Under the GDPR rules that come in this May every business that uses data needs Privacy Notice. This is wider than those Privacy Policies many have on their websites as these just relate to the website itself.
Your new Notice must relate to all your data that you use or collect in your business. You must also set out the rights of anyone regarding data you hold on them. This includes the right to ask what personal information is held on them. There are strict rules regarding how such questions must be dealt with.
What you must tell anyone whose data you hold
- When you collect information
- Why you collect data. You must comply with one of the lawful grounds set out in GDPR.
- What data you will collect
What steps you will take to keep their data safe
You must ensure you take adequate steps to keep data safe. This includes security on your computer and website against hacking etc. If manual notes are kept these must be kept in a secure location safe from fire or other destruction and theft. Obviously it would be wise to consider more than one copy for manual information.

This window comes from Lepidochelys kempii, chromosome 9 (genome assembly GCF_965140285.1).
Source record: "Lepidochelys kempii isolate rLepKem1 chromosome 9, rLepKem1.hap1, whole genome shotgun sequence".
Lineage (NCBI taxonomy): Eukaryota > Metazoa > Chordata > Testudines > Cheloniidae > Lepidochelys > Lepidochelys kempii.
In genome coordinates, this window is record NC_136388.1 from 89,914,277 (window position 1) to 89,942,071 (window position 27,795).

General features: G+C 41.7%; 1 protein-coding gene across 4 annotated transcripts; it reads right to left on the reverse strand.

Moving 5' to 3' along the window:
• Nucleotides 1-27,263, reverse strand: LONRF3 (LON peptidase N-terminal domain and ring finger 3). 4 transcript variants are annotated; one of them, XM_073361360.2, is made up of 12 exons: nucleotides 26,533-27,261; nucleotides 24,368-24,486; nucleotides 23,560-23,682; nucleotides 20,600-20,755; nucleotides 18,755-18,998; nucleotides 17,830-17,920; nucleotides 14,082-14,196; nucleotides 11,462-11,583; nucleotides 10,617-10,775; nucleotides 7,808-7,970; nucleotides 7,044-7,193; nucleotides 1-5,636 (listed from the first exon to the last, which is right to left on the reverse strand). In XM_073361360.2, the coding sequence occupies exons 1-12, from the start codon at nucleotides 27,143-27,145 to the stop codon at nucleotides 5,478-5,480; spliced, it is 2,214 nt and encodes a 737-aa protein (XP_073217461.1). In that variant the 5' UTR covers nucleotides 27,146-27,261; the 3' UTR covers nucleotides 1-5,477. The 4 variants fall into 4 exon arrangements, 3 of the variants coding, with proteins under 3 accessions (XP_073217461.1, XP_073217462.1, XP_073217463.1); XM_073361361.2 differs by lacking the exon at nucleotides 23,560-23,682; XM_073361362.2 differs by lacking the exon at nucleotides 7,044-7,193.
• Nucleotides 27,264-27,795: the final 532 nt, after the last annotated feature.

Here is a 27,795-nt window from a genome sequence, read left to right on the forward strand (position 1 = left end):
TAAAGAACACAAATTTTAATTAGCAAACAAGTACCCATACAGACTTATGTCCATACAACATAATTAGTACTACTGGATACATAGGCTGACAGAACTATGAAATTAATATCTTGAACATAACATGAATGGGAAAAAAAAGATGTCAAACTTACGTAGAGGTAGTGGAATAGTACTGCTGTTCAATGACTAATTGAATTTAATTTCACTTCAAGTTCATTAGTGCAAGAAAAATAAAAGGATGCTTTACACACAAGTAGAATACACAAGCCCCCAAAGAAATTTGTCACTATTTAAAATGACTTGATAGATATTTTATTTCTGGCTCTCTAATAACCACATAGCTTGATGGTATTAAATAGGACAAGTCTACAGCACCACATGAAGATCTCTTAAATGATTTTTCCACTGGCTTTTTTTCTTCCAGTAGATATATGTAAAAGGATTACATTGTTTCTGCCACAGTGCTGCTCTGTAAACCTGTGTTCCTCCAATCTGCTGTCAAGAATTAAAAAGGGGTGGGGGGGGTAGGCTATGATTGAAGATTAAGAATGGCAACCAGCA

What you will do with data you hold
This includes how long you will keep any data and why it will be kept for that period. You must be able to justify the length of time under GDPR. Aside from that you need to keep client records for at least six years so you have them should you receive any claims against you and need to defend yourself. Similarly HMRC may investigate you and you may need to show them exactly what work you carried out with details. Think this all through before removing any data.
Sending Privacy Notice to Subscribers/Clients
You are obliged to send a copy of your GDPR compliant Privacy Notice to anyone whose data you hold and this includes subscribers to your website etc.
There is no need to panic about GDPR. They are a set of rules designed by government officials to control larger companies with lots of marketing staff who send out material in large annoying quantities. The smaller businesses have just been caught up in all this and will be struggling to run their businesses if they comply with the letter of the new regulations. There will therefore be a period of adjustment when it is decided how the rules will actually affect small businesses in practice so they are still able to function.